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I am trying to convince someone that image copy protection such as watermarks, javascript no right clicks, blank image overlays etc is not worth the effort since they are easily bypassed by even non-technical users.

I am also trying to convince them that these measures annoys customers as it impedes the user experience and does nothing to prevent image theft. At the end of the day if its on the internet, its public and people can take it if they want.

So what I'm looking for is a good study, proof, research, anything which has numbers to back up a fall in sales, user experience etc before and after these measures.

Any ideas?

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3 Answers 3

up vote 1 down vote accepted

You could present the following:

PrtScrn - even if the right click is prevented the user can still do a print screen of the print screen and cutout the image in Paint

Retouching - even if the watermarek was on the picture it can be easly removed by any user who has read a basic photoshop/other graphic editing software tutorial on retouching photos.

But in the end I think that the best protection against theft is to actually have the image licensed and if you spot or get notified that someone used it without your premission I think you have all the arguments to go against him. You can't blame if the user saves it in his Documents folder - it same as if you hand out 1000 flyers and than sue people for having them in the drawer at home since it uses your picture.

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+1. nobody can prevent me from downloading the image, the real harm is done if i reuse it under my name, for my own profit. –  Quamis May 17 '11 at 12:15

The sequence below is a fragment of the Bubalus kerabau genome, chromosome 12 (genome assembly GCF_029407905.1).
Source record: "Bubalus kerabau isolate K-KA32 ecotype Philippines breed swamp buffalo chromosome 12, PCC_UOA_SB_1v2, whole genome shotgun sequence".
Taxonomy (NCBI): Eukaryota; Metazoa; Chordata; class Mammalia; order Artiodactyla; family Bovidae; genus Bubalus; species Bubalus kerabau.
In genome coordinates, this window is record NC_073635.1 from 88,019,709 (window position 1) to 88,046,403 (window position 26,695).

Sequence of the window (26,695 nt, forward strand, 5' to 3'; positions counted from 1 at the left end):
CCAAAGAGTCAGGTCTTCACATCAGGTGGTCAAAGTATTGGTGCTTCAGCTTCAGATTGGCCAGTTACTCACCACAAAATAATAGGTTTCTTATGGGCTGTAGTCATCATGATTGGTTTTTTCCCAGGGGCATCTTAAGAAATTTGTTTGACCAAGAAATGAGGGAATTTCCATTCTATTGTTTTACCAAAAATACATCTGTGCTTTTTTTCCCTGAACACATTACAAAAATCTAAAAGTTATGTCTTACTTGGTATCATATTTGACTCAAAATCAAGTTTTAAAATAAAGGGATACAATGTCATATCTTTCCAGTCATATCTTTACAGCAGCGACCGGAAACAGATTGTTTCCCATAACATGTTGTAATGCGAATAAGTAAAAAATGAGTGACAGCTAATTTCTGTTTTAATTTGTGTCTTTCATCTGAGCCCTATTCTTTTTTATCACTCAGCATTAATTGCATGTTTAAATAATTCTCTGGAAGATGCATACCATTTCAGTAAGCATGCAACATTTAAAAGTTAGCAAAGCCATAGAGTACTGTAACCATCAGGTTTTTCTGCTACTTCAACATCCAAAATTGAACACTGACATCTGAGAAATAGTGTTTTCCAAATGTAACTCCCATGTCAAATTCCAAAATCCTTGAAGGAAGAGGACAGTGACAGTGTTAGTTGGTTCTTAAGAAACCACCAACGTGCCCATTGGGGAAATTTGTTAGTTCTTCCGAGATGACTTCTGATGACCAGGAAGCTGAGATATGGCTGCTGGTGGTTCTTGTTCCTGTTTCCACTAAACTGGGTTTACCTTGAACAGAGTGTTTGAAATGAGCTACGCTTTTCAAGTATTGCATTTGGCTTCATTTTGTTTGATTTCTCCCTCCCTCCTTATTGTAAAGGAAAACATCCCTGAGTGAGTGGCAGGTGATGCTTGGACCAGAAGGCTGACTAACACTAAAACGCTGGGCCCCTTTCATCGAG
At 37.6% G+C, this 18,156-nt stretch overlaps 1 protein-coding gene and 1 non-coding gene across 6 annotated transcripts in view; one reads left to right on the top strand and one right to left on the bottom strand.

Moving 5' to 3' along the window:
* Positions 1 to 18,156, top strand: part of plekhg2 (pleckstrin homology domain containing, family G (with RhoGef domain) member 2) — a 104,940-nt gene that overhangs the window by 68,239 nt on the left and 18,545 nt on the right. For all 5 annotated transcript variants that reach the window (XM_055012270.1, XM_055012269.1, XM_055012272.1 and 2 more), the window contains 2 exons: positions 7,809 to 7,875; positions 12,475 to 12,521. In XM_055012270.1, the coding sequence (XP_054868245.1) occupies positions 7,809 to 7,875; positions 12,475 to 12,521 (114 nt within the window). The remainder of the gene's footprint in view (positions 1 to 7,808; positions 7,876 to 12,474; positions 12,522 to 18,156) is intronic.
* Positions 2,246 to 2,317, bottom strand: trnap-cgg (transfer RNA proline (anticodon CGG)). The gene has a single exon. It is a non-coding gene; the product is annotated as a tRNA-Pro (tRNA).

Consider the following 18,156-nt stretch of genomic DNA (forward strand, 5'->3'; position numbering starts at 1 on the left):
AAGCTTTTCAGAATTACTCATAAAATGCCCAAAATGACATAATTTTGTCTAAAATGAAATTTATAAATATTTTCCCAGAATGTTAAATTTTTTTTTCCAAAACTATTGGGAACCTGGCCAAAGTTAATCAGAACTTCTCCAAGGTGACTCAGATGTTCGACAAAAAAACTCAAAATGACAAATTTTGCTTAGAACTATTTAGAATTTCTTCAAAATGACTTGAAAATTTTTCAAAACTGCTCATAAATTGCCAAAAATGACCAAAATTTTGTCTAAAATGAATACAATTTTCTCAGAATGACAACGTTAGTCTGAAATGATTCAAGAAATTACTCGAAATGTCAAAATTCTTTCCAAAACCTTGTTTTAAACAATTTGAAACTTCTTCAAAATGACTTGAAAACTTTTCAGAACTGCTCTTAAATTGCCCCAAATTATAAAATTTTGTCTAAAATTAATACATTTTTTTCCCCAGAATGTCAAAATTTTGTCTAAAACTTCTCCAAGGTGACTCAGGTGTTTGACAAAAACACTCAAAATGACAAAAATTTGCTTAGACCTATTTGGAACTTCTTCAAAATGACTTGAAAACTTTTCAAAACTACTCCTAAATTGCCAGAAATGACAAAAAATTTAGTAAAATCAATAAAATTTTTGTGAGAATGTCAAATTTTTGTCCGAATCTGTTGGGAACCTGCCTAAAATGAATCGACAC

That might not be what you wanna hear, but a full-size Watermark (not just a overlay-graphic) is a solid protection for pictures.

The rest can be easily explained:

  • The user can deactivate JavaScript
  • Overlays of all sort are worthless, the user just need to look at his cache, use a browserplugin or in new browser use the debugging tools to get the origin image
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these measures annoys customers as it impedes the user experience

No it doesn't - since when does a properly positioned transparent overlay impede the user experience?

At the end of the day if its on the internet, its public and people can take it if they want.

It's publicly viewable, but it is not theirs to just take. The images are copyright, and subject to copyright laws and international treaties.

not worth the effort since they are easily bypassed by even non-technical users.

Yes this is correct, but those measures will avoid the majority of non-savvy users saving images, it won't stop the people who really want them.

The issue is not with people saving the images, because you have implicitly given them that permission by displaying it on the net (browsers download the image to a cache and then show it). The real issue is people using images illegally, without permission, which is incredibly hard to stop. There is every reason to take reasonable steps to protect your images, if you can stop the not-so-smart users doing it, then you've saved yourself a bit of a headache. For the people who insist on re-using your images, only direct legal action will work with any surety, as threats and complaints to ISPs can be a very hit and miss affair. So if you can mess things up by using discrete but effective watermarks, and obfuscating the source of the image and intefering with the user's ability to right click and save then do it.

But having said that, it's not going to help much when Google indexes your images and displays them when a user does an image search.

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